WASHINGTON—U.S. Senator John Boozman (R-AR), ranking member of the U.S. Senate Committee on Agriculture, Nutrition, and Forestry, announced two staff additions on the Republican side of the committee.
Jackie Barber joins the committee as chief counsel. Barber has extensive committee experience in both chambers, having served as chief counsel and deputy staff director for the Senate Committee on Rules and Administration and chief counsel for the House Committee on Agriculture, where she worked on the 2018 farm bill. She also served as counsel to the chairman on the House Committee on Ethics, and as the deputy general counsel at the National Republican Congressional Committee prior to taking on her Congressional roles. Barber earned her juris doctor at the University of South Dakota School of Law.
“Jackie has a wealth of experience in writing legislation, in both the House and the Senate, as well as a strong background in agriculture policy that includes playing a key role in drafting our current farm bill. Her talents will be invaluable as we move forward with drafting a new farm bill. We’re excited to bring her onboard,” Boozman said.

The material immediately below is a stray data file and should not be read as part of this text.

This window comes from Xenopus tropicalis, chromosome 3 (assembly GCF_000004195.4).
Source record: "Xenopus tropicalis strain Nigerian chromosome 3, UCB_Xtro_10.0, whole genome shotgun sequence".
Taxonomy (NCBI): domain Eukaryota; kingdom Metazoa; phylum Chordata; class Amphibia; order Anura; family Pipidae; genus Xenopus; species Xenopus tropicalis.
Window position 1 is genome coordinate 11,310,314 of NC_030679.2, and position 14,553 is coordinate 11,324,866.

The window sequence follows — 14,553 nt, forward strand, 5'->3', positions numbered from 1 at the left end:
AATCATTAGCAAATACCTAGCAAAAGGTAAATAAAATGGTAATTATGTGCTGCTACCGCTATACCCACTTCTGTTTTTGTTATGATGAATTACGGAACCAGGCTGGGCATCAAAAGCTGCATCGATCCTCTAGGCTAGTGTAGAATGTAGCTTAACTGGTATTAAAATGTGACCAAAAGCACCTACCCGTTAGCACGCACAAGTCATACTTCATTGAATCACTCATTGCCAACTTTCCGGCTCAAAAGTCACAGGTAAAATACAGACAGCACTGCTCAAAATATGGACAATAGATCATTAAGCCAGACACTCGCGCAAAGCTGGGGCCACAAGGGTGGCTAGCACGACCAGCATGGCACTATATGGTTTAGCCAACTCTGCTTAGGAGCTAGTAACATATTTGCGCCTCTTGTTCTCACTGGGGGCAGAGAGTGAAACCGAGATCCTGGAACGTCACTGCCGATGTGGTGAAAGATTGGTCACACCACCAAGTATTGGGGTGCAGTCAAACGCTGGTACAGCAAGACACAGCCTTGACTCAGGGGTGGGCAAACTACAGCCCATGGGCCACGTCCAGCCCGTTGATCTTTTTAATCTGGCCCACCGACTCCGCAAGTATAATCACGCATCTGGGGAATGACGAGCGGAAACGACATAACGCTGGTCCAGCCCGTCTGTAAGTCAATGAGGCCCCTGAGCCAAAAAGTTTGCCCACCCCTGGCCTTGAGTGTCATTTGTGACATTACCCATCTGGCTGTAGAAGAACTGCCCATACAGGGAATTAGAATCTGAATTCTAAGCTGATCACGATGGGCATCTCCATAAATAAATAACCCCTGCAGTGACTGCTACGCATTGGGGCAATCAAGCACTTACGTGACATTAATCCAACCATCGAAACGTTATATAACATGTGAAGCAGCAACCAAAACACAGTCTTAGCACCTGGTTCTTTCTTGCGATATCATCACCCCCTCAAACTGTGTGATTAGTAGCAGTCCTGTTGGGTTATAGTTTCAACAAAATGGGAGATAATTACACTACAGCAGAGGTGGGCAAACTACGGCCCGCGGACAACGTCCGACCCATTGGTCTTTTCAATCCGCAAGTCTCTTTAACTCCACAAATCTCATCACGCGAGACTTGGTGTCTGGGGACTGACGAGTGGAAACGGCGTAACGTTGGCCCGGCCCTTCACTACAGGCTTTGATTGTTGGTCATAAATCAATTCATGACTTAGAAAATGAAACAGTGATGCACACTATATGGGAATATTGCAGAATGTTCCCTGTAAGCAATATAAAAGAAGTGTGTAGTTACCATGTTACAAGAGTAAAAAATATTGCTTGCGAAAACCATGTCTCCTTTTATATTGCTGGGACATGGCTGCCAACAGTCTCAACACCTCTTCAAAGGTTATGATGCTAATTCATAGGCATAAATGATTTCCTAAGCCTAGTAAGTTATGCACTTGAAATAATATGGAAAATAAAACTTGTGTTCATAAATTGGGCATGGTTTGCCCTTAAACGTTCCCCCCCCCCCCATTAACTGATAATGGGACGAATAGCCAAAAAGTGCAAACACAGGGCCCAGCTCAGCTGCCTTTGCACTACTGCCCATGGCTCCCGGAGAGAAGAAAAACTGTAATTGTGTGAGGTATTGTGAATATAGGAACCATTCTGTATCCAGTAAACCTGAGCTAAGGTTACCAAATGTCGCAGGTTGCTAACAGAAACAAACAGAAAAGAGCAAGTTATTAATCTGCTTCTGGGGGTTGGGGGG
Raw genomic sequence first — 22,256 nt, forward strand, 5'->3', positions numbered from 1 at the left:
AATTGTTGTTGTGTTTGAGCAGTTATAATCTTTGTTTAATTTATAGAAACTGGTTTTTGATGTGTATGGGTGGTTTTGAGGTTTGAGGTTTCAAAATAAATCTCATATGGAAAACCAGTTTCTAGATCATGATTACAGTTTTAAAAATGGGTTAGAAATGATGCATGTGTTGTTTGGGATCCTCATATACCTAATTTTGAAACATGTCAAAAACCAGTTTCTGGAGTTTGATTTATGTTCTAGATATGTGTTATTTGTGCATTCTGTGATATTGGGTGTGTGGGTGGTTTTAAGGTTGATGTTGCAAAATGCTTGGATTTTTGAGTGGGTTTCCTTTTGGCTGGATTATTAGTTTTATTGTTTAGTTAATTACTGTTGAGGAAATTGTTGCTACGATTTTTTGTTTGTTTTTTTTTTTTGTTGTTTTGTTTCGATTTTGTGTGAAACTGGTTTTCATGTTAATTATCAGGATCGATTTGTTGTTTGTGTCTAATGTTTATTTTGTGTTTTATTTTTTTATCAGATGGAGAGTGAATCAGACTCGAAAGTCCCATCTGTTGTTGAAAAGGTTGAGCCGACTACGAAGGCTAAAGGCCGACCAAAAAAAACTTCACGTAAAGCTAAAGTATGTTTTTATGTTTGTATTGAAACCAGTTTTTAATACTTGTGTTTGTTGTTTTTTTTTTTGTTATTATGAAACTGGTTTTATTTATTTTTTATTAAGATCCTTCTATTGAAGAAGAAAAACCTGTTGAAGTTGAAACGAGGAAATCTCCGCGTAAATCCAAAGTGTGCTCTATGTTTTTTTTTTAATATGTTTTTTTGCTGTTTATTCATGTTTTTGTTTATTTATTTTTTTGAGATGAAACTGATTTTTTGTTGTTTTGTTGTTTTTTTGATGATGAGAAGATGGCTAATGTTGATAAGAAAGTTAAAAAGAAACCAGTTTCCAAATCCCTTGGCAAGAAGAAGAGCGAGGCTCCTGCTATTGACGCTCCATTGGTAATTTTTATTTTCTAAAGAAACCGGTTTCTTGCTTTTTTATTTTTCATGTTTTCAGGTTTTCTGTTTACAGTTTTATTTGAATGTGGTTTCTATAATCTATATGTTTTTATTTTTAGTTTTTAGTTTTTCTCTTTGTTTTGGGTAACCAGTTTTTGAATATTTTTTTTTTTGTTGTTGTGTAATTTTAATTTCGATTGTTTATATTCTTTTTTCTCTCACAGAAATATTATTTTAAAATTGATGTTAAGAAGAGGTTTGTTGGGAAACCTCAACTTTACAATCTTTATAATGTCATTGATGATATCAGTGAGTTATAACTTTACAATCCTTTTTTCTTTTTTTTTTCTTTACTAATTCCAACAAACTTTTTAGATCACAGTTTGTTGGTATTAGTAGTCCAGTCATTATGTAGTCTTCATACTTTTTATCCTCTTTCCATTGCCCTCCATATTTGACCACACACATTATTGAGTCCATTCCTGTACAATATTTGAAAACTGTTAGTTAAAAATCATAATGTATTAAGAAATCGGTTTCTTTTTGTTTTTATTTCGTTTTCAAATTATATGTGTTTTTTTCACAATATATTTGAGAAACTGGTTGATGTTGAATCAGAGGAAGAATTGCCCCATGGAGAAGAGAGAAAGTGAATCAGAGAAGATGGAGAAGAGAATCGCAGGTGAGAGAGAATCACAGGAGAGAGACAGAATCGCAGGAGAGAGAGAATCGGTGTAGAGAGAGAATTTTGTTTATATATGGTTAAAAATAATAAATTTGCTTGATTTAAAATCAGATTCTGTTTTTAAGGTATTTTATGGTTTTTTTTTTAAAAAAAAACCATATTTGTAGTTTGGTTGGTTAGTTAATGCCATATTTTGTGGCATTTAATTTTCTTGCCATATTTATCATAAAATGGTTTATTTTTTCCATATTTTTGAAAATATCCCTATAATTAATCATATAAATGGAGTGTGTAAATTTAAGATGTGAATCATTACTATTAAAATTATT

Bryce McWilliams has been named staff assistant, moving over from Boozman’s Senate office staff to the committee staff. McWilliams grew up in Greenbrier, Arkansas and joined Boozman’s office last year as a staff assistant after earning his bachelor’s degree in Agricultural Education, Communications and Technology, and Poultry Science from the University of Arkansas. Prior to joining Boozman’s staff, McWilliams served as an intern in the Governor of Arkansas’s office, the National Association of State Departments of Agriculture and Simmons Foods.
“Bryce joined my team last year and quickly proved to be a great addition. He is enthusiastic about helping his fellow Arkansans and the men and women who grow the food, fiber and fuel we all depend upon. Bryce’s work ethic, academic background and commitment to serve will be an asset to the committee as we work to pass legislation that enhances the lives of our family farmers and ranchers,” Boozman said.